SOUTH SHORE — A new community organization held its first cleanup of 75th Street Sunday morning, as neighbors hope to spur investment in South Shore’s business corridors by investing their own time and energy.
Neighbors with the South Shore 7th Ward Community Council power-washed buildings, picked up trash and performed lawn care along the corridor for hours Sunday.
Streets and Sanitation employees, Chicago Police officers and Ald. Greg Mitchell (7th) set up at 75th Street and Clyde Avenue to assist in the cleanup effort. Masks, food and water were provided.
Nearly 60 percent of storefronts on 75th Street in South Shore are vacant, as are nearly half of the shops on 79th Street.
A community-wide effort is needed to attract “viable businesses” to those properties, said Jera Slaughter, organizer of Sunday’s cleanup and chair of the council’s 75th Street subcommittee.
Slaughter called on friends, neighbors and city officials to assist, organizing the cleanup in less than two weeks. She and the community council also presented Mitchell with a wishlist of services for the corridors’ vacant properties, including a youth center, a grocery store, health care providers and retail.
“I can’t tell you the last time anybody has attempted to clean this area,” Slaughter said. “It’ll take us all to pull this back together. We want to be able to invite businesses here, but it can’t be so dirty.”
Dates for future cleanups haven’t been confirmed, but the goal is to continue until 75th Street is beautified from Jeffery Boulevard to the lakefront, Slaughter said. The council will also oversee 79th Street cleanups.
Even as the commercial corridors struggle, residential areas to the north and south of 75th Street are well taken care of, said Ingrid Ermon, who lives a couple blocks from the cleanup’s staging area with her husband Russell.
Residents need to invest the same effort into the neighborhood’s business corridors and public areas as they do into their own homes, she said.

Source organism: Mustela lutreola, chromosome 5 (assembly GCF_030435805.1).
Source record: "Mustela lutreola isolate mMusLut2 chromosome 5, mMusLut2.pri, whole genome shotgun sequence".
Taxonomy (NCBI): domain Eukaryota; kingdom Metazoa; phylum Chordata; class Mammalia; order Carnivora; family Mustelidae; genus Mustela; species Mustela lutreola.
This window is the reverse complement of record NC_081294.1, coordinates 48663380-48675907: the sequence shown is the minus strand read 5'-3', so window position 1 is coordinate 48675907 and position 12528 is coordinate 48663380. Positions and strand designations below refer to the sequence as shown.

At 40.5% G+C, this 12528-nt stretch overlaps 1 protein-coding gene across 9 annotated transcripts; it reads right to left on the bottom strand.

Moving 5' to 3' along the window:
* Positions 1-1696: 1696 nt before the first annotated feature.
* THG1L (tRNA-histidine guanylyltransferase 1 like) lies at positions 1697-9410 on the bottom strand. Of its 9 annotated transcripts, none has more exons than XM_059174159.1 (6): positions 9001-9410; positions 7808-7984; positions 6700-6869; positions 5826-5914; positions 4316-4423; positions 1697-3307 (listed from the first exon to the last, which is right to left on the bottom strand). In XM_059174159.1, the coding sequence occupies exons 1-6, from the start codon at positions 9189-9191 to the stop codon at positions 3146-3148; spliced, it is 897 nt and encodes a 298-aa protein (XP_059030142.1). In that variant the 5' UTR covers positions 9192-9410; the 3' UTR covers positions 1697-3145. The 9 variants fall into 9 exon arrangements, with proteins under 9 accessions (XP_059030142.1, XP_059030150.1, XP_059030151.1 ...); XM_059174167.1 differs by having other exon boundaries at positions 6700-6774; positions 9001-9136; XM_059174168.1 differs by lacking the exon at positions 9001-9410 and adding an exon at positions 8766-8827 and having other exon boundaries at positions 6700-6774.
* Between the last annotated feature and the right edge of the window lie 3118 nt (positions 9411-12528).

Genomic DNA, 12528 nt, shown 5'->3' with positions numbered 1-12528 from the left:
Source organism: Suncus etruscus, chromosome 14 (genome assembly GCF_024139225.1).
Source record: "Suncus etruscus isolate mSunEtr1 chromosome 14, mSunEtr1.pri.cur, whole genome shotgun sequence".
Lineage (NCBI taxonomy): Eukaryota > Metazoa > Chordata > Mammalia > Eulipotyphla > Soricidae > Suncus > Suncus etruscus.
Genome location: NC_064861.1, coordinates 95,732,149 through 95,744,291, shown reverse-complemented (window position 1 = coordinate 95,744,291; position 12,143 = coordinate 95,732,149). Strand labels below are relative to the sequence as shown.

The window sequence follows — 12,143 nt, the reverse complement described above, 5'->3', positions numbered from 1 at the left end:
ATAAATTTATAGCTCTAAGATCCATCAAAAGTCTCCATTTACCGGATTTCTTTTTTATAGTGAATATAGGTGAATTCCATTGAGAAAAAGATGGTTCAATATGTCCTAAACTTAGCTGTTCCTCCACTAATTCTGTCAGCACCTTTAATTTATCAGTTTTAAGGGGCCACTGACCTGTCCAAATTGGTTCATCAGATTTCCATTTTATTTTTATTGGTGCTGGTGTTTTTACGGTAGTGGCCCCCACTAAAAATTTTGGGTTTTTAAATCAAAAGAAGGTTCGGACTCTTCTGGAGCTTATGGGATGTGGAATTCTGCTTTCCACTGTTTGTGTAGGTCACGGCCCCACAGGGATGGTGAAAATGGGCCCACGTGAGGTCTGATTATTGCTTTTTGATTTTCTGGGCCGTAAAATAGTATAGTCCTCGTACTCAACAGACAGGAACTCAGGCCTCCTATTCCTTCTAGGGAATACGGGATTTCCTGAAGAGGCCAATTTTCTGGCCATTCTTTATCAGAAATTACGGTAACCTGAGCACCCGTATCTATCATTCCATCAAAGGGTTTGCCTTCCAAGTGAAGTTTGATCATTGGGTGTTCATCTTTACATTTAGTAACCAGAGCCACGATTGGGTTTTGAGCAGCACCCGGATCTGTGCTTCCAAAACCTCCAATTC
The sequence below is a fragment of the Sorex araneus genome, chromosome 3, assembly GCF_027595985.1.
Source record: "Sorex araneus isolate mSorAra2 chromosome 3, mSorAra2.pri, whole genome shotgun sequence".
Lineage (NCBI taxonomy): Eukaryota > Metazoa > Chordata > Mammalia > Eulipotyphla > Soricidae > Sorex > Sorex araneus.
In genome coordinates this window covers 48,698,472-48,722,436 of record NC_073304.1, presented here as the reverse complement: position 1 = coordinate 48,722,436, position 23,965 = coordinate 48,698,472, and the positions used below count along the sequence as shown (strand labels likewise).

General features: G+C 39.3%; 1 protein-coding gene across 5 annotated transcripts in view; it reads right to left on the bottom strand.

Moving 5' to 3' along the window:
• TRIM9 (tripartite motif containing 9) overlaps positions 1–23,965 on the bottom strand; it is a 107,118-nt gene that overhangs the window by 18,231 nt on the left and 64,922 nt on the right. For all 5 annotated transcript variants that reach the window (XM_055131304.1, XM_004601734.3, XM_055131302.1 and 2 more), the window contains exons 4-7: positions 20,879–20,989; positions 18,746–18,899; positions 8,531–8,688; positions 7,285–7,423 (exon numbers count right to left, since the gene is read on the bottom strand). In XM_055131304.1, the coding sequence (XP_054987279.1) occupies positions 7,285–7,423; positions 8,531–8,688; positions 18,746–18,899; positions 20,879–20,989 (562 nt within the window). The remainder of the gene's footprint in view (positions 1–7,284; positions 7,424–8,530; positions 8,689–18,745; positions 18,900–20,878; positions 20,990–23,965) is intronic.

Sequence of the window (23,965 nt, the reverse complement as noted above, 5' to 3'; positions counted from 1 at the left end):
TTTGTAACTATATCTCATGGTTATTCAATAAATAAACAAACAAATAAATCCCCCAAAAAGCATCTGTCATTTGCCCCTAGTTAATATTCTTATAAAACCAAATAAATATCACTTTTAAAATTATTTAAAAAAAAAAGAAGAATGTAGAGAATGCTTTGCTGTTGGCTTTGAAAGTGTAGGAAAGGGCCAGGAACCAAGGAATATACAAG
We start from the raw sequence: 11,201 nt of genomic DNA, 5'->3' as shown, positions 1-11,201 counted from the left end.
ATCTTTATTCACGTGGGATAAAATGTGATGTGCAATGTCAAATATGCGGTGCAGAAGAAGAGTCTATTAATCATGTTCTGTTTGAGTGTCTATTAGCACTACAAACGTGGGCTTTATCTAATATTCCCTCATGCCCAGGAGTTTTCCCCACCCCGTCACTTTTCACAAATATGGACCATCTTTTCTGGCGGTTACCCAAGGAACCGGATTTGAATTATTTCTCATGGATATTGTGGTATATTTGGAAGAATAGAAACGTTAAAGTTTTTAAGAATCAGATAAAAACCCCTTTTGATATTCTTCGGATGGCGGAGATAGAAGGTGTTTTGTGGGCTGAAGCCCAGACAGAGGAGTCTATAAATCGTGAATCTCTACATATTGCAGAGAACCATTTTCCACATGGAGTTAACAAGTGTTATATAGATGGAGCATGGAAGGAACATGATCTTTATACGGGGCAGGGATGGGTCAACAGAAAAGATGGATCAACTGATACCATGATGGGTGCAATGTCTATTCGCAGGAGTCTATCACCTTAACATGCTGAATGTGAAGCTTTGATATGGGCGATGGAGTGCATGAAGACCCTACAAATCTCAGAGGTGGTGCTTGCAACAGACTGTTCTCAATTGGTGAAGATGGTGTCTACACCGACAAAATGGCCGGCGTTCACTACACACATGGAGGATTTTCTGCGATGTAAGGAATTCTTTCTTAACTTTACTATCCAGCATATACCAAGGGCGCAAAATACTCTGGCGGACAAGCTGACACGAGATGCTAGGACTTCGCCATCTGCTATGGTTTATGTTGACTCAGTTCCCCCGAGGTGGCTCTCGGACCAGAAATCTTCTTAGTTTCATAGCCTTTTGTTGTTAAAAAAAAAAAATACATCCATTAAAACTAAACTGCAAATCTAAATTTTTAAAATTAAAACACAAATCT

“South Shore, first of all, is a beautiful neighborhood,” Ermon said. “75th needs to reflect that.”
Community involvement can attract investment to South Shore while discouraging gentrification, said Richard Steele, a retired Chicago radio personality and Slaughter’s husband.
Residents are concerned “people with money will come into the neighborhood, buy up everything and — if you’re still here — raise the price of everything,” Steele said. “That’s a reality. It happened in the Grand Boulevard area. … We’re trying to avoid that now.”
The potential impact goes beyond the neighborhood, too. 75th and 79th provide all Chicagoans with access to the south lakefront, and will be “gateways” to the long-stalled redevelopment of the former U.S. Steel South Works site once that’s completed, he said.
Neighbors taking control of their community “speaks louder than me,” Mitchell said. He vowed to take his marching orders from actively involved residents and work to return South Shore’s business corridors “back to where [they] used to be.”
“It’s about the presentation; we want to present our corridors in the best light possible,” Mitchell said. Developers and city officials “tell me point blank: ‘We want to see that people are committed to the development of the community.’ This right here shows the commitment.”